Agile Does Not Equal Scrum: Know the Difference

I have a problem with the way many people talk about Scrum. They say “agile/Scrum,” as though they’re the same thing.

No, no, no. Scrum is just one way to approach agile. It’s a terrific project management framework, especially for cross-functional teams that work on one project at a time.

Scrum does not say anything about the technical practices. The team is supposed to retrospect to determine which practices they need to add, subtract, or change. The team is also supposed to remove its impediments as it proceeds.

Agile works because it manages the work in progress and focuses on delivering finished value. Scrum manages the work in progress with iterations. Kanban manages the work in progress with an explicit board. Extreme Programming manages the work in progress by focusing on technical excellence.

I have seen teams do what they call Scrum. They don’t finish features in an iteration, and they don’t use the technical practices. Then they say, “Agile/Scrum doesn’t work for us.” Well, it can’t work if you don’t use it right.

I happen to be a fan of all three approaches for a collocated cross-functional team. I like one- or two-week iterations using Extreme Programming technical practices so we deliver finished products incrementally each week or two. I like using kanban boards to see where the work is and to limit the team’s work in progress.

If you look at the way I like to work, it could fit into Scrum. It could fit into kanban. It could be XP. And that’s just for collocated teams.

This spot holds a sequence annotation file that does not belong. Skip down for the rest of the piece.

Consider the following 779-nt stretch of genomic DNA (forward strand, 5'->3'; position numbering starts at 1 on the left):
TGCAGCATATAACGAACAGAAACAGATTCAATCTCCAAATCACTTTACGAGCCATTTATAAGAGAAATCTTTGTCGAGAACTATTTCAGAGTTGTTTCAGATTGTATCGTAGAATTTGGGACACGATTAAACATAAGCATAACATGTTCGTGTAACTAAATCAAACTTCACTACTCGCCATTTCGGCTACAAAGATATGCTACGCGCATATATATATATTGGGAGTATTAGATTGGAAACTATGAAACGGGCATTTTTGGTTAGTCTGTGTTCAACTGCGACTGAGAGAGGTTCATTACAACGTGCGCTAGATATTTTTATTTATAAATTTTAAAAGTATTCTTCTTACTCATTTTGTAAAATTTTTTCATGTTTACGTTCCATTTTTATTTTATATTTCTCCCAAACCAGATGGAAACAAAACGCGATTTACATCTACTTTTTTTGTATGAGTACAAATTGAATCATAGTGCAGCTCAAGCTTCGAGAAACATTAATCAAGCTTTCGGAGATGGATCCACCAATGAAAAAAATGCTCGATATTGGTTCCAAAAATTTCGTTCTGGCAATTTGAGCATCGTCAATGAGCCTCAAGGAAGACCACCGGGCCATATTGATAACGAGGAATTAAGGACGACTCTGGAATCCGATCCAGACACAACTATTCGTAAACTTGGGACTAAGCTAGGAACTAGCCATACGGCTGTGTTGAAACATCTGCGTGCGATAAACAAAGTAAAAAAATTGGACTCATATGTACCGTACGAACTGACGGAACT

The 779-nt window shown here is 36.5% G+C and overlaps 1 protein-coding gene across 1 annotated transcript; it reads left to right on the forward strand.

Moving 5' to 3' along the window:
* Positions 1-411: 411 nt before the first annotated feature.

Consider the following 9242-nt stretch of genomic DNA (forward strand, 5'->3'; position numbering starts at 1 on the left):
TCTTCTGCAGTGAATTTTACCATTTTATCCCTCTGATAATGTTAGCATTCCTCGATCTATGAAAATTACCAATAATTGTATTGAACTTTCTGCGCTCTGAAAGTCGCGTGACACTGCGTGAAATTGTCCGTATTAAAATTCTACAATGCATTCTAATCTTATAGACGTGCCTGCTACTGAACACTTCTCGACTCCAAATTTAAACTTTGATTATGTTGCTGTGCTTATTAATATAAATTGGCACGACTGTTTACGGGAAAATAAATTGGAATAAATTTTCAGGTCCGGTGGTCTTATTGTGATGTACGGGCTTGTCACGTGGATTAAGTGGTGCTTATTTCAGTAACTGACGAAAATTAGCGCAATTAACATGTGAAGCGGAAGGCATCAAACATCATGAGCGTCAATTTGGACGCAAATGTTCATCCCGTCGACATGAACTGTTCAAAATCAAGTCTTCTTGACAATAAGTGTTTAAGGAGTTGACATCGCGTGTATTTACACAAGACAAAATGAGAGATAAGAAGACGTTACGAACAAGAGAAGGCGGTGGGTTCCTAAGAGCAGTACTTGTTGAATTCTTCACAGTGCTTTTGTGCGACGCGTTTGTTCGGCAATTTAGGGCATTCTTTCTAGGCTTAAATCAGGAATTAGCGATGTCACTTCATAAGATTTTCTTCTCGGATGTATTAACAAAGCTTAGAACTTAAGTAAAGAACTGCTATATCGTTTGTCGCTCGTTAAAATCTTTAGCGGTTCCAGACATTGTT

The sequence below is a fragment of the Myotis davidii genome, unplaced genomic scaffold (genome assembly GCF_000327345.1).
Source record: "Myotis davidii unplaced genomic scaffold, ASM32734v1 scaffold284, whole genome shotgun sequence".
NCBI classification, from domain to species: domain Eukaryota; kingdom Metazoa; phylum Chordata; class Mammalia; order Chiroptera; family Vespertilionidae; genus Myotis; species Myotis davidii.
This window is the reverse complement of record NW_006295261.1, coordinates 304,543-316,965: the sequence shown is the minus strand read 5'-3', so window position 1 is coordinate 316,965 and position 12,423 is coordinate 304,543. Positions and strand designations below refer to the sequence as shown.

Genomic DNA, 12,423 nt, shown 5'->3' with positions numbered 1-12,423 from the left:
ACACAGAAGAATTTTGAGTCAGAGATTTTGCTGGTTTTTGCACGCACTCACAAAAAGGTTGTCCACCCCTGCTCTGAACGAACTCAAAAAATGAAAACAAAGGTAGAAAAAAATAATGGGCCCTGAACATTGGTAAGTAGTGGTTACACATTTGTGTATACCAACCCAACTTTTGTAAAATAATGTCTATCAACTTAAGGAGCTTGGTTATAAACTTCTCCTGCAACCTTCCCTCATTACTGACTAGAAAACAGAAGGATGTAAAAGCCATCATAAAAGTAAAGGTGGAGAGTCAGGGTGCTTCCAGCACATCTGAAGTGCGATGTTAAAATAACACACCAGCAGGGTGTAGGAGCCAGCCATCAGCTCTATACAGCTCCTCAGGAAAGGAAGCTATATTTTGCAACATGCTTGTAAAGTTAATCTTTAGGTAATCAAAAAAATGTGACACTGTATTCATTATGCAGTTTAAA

I happen to like more project management to deal with impediments for a distributed team. Teams that started as distributed or dispersed agile teams might not need the help of a project manager-type person to remove impediments. They might need servant-leader managers to build and maintain the agile environment for the team.

In my experience, teams who started as distributed or dispersed waterfall teams have trouble using agile, especially Scrum. Scrum has several real-time rituals: iteration planning, the daily standup, the demo, and the retrospective. Many teams accustomed to working out of sync find these practices difficult to manage.

In that case, I like using timeboxes for focus, but maybe not one- or two-week timeboxes. (I like four- to six-hour timeboxes for stories.) Kanban is good for helping you keep track of the work and limit the work in progress. When the team can make smaller stories, it has options for how to deliver value often.

Agile is broader than just Scrum. Scrum, for some teams, is a straightjacket that doesn’t fit. Agile, assuming you can see past the Scrum rituals, might fit quite well.

Let’s choose our words carefully. If you only know about Scrum, consider learning about kanban and Extreme Programming too. You might discover there is a wealth of possibility for improving your team’s process.

2 thoughts on “Agile Does Not Equal Scrum: Know the Difference”

  1. Dr. Charles (Chuck) Suscheck

    Great blog. As a trainer I’ve been saying the same thing.
    You can be agile and not use scrum – lots of people do and are successful.

    You can use scrum and not be agile. Companies do this and then wonder why scrum isn’t producing results. The mechanics of scrum support agile but by themselves don’t automatically lead to agile (flexible, empirical, shared risk) behavior.

    1. Chuck, thanks. So many people try Scrum, and they don’t use all of it. They think they’re doing Scrum, but they’re not. They don’t realize they can do iteration-based agile and not use Scrum. As you said, Scrum supports agile, but does not automatically lead to agile behavior.

Leave a Comment

Your email address will not be published.

This site uses Akismet to reduce spam. Learn how your comment data is processed.

%d bloggers like this: